We took delivery of an aeroluff pro carbon spar a few weeks ago and finally had a chance to test it properly in some good wind this weekend and thought you might like to hear the results. Note that only the carbon spar is suitable for reefing, the fiberglass version is for furling only although I would personally prefer to spend the extra money on Harken furling drum and swivel as these do the furling job fabulously without the need of any spar. If your thing is to have reefing (ie the ability to adjust the sail size to suit conditions ) then a spar is essential because as it prevents the sail untwisting and going baggy and helps maintain the luff profile.
The spar we bought is the very latest iteration which is cross-spiral wound carbon and vastly stronger (and somewhat dearer) than previous versions, I wont go into detail about its construction or pricing as the new aeroluffspars website which is due to go live soon is going to cover that in much more detail. For our Wayfarer we needed it made 4.2m long and it came with an optional very long bag to keep the sail on the boat while still wound on the spar. The spar directly replaces the luff wire in the Genoa and the sail attaches with the cords at head and tack to thimbles on the spar. Being only 8mm in diameter it does make the leading edge a bit fatter than the original wire but its not that significant and if anything I suspect makes a slightly better aerofoil shape more akin to a aircraft wing. Installation took about 10 minutes ( most of which was me faffing about with knots rather than any genuine difficulties ) and no modifications to sail or the harken furlers was required.
First thing to note is that although very stiff it does still bend enough that the reefed genoa can taken under the spreaders to get it to lay flat in the boat under the cover when not in use so a UV strip isnt necessary.
The spar doesnt stretch at all, this is good, but makes tensioning the jib halyard a new experience – the highfield lever is much harder to operate and the adjustment of rig tension is a little more difficult to get just right. In spite of its stiffness the spar will still sag a little in a big blow if not tensioned properly and can cause a crease on the sail. None of this is a problem if you tension it correctly before setting off and is easy enough to adjust when underway if necessary – just fully furl the sail, adjust tension, unfurl to your chosen reefing size and you’re off again.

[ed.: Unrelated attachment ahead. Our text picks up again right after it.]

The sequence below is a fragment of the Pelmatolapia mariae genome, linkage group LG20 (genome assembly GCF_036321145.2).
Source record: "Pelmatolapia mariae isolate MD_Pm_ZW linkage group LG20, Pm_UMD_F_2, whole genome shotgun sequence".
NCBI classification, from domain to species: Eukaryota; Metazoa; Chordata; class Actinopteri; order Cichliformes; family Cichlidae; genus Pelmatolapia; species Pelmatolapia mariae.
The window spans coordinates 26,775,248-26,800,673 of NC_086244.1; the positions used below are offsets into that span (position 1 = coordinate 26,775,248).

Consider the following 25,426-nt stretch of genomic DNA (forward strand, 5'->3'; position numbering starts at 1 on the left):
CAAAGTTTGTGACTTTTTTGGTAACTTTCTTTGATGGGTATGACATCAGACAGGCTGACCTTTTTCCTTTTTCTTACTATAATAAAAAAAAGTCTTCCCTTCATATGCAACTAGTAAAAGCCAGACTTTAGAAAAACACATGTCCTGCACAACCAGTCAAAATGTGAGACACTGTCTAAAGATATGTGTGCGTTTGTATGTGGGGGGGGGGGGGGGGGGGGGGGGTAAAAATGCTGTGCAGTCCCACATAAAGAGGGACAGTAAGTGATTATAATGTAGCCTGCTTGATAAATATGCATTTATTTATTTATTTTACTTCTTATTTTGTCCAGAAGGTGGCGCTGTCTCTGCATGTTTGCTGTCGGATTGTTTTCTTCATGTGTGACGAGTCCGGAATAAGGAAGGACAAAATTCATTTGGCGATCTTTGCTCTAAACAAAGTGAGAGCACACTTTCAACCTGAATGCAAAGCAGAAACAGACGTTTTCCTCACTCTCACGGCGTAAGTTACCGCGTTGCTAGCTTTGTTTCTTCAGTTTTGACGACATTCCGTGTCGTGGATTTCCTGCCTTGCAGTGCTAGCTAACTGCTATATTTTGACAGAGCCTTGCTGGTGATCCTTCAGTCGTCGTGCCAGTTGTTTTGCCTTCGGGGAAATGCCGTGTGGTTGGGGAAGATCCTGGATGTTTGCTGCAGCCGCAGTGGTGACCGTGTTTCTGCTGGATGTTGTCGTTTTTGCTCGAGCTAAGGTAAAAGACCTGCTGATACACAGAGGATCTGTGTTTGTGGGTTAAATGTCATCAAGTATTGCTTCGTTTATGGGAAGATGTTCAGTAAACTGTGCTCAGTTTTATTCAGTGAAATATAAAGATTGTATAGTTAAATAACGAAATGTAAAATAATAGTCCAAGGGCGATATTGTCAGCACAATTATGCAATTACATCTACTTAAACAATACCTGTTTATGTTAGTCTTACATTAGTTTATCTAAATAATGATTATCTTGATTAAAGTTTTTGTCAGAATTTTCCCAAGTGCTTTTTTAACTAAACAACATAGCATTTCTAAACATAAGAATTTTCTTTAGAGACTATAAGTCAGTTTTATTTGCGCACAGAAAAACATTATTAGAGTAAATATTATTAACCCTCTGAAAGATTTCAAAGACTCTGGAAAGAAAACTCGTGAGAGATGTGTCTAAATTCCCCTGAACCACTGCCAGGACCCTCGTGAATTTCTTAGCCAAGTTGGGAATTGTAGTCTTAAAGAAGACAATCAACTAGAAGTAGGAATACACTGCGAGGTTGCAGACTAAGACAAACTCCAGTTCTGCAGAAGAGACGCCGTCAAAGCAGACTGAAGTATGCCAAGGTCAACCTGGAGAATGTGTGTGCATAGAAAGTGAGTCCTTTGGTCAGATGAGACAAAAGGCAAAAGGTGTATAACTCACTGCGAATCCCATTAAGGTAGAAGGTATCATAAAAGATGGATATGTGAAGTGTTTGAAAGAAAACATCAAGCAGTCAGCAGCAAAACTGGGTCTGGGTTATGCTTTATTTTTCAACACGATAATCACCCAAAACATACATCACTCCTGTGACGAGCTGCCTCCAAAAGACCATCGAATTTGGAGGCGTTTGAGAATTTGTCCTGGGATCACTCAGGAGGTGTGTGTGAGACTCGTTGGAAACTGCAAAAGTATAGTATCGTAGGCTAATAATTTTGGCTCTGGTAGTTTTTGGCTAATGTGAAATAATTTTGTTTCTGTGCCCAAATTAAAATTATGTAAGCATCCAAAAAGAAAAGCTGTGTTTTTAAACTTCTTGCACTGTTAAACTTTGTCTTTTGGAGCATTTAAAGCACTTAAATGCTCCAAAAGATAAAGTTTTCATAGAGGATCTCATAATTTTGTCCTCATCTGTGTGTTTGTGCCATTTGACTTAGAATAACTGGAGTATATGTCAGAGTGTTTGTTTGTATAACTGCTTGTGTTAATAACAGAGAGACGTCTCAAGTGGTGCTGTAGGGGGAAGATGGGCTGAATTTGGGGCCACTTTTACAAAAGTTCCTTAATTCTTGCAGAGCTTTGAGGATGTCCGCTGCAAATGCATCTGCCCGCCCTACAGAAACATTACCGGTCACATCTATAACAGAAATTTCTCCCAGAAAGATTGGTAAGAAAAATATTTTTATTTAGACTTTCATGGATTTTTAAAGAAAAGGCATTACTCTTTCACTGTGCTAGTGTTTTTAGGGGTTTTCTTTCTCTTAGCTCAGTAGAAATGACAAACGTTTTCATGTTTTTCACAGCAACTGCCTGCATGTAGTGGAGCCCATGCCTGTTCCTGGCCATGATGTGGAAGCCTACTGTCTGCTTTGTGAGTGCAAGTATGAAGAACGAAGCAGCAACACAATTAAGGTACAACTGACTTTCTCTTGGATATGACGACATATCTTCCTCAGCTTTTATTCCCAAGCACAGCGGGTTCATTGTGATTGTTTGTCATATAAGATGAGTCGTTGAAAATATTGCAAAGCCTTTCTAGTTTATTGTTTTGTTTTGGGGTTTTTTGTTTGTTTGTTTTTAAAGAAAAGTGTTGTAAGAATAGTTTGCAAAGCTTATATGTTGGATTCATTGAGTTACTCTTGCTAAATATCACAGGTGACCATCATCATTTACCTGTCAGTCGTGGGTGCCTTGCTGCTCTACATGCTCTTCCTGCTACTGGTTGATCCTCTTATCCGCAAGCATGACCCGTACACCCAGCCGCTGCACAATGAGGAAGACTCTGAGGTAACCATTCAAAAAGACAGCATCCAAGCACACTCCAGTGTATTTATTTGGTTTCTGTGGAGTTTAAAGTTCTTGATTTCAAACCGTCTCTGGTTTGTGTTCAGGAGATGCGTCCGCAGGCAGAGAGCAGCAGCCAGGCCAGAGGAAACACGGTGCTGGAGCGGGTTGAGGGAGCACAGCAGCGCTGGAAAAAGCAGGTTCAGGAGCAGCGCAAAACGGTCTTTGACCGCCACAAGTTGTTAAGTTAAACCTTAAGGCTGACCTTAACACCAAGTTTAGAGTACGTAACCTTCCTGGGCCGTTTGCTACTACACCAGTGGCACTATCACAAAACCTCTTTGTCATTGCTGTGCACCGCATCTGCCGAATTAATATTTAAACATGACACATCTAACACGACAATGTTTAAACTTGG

Our first outing wasnt a success because the reefing line slipped though the cam cleat when the sail was reefed to about the size of a jib. This was no fault of the spar, the cleat was adequate for furling but just didnt have the holding power in a force 6 to preven the sail gradually unreefing. Better quality reefing line and a new clamcleat later and this problem was solved.
The next outing was this weekend and as you may recall with gusts hitting force 8 with pretty solid 6’s the rest of the time it was a good test. We single reefed the main and the genoa was reefed to about the size of a jib. My crew and I are heavy sailors but I suspect a lighter crew would need to take in more sail in the same conditions. The rig was balanced and controllable and a joy to sail in these heavy conditions, as the winds eased later we let a little more sail out to keep the fun factor roughly equal.
Letting the sail out from its fully reefed position is best done pointed into the wind otherwise the reefing line gets snatched though your fingers and the sail rapidly unfurls, its much better to hold the reefing line and a jib sheet and adjust in a controlled manner head to wind. I would also suggest marking the foot of the sail to show the best sizes to balance with one and two reefs in the mainsail to take some of the guesswork out.
Pointing seemed to be a little lower than an unreefed sail but having also tried it in lighter winds it seemed to me that pointing in lighter conditions seems unaffected and possibly even improved a fraction.
The leach became a bit excitable in the high winds and thrummed annoyingly, adjusting jib sheet cars didnt help much. I think this was becuase we used a standard cut genoa from Edge sails rather than the custom made reefing version from McNamara so there was a little too much fullness left in the leech when reefed. A second set of tell tales is needed about 12″ back from standard as the normal ones get wrapped up in the reefing and for some reason I found it harder to see the sail luffing when its reefed. Also the window ends up being both reduced in size and a little too high to be useful. Again I suspect both these issues could be addressed with a custom made sail.
We have kept the forestay and spacer as previously described and retensioned it once the spar was tensioned and there was no subsequent sagging issues or problems getting it caught in the sail while reefing.
I havent tried have any other foresail reefing systems to compare this with but there has been very little published about how well these work in practise so I hope the above helps someone. Certainly at this stage I have no hesitation in recommending the carbon aeroluffspar for reefing on a Wayfarer.